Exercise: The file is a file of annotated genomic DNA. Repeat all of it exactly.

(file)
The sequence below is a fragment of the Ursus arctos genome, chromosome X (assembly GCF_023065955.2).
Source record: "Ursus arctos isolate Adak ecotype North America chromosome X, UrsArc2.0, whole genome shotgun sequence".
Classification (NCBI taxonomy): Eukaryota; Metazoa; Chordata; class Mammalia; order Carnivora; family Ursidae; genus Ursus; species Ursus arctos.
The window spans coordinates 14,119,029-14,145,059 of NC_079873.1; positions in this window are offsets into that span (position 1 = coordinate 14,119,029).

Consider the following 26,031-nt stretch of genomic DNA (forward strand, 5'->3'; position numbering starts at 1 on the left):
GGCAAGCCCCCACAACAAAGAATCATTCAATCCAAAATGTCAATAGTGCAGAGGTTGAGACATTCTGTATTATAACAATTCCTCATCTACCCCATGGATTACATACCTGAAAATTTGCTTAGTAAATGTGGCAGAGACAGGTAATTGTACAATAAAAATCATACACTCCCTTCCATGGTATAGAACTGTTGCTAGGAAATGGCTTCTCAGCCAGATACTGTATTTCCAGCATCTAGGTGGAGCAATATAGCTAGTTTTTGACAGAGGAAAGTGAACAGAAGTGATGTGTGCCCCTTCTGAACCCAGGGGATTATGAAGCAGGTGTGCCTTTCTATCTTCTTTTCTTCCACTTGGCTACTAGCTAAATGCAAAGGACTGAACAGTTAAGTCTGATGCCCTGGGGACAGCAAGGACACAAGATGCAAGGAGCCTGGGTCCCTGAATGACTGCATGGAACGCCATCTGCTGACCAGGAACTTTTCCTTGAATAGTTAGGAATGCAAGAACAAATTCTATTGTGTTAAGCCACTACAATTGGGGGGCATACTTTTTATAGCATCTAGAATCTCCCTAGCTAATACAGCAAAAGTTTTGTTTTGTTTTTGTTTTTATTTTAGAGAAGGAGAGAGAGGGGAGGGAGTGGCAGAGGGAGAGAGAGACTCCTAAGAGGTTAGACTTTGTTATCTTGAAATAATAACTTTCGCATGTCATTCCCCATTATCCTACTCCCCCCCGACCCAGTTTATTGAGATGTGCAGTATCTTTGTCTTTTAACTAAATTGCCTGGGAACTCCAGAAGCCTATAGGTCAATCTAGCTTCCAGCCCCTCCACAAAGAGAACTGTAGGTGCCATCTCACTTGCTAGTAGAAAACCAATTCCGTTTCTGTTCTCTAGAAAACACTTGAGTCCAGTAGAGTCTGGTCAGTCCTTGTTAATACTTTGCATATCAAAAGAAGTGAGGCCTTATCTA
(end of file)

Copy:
The sequence below is a fragment of the Ursus arctos genome, chromosome X (assembly GCF_023065955.2).
Source record: "Ursus arctos isolate Adak ecotype North America chromosome X, UrsArc2.0, whole genome shotgun sequence".
Classification (NCBI taxonomy): Eukaryota; Metazoa; Chordata; class Mammalia; order Carnivora; family Ursidae; genus Ursus; species Ursus arctos.
The window spans coordinates 14,119,029-14,145,059 of NC_079873.1; positions in this window are offsets into that span (position 1 = coordinate 14,119,029).

Consider the following 26,031-nt stretch of genomic DNA (forward strand, 5'->3'; position numbering starts at 1 on the left):
GGCAAGCCCCCACAACAAAGAATCATTCAATCCAAAATGTCAATAGTGCAGAGGTTGAGACATTCTGTATTATAACAATTCCTCATCTACCCCATGGATTACATACCTGAAAATTTGCTTAGTAAATGTGGCAGAGACAGGTAATTGTACAATAAAAATCATACACTCCCTTCCATGGTATAGAACTGTTGCTAGGAAATGGCTTCTCAGCCAGATACTGTATTTCCAGCATCTAGGTGGAGCAATATAGCTAGTTTTTGACAGAGGAAAGTGAACAGAAGTGATGTGTGCCCCTTCTGAACCCAGGGGATTATGAAGCAGGTGTGCCTTTCTATCTTCTTTTCTTCCACTTGGCTACTAGCTAAATGCAAAGGACTGAACAGTTAAGTCTGATGCCCTGGGGACAGCAAGGACACAAGATGCAAGGAGCCTGGGTCCCTGAATGACTGCATGGAACGCCATCTGCTGACCAGGAACTTTTCCTTGAATAGTTAGGAATGCAAGAACAAATTCTATTGTGTTAAGCCACTACAATTGGGGGGCATACTTTTTATAGCATCTAGAATCTCCCTAGCTAATACAGCAAAAGTTTTGTTTTGTTTTTGTTTTTATTTTAGAGAAGGAGAGAGAGGGGAGGGAGTGGCAGAGGGAGAGAGAGACTCCTAAGAGGTTAGACTTTGTTATCTTGAAATAATAACTTTCGCATGTCATTCCCCATTATCCTACTCCCCCCCGACCCAGTTTATTGAGATGTGCAGTATCTTTGTCTTTTAACTAAATTGCCTGGGAACTCCAGAAGCCTATAGGTCAATCTAGCTTCCAGCCCCTCCACAAAGAGAACTGTAGGTGCCATCTCACTTGCTAGTAGAAAACCAATTCCGTTTCTGTTCTCTAGAAAACACTTGAGTCCAGTAGAGTCTGGTCAGTCCTTGTTAATACTTTGCATATCAAAAGAAGTGAGGCCTTATCTA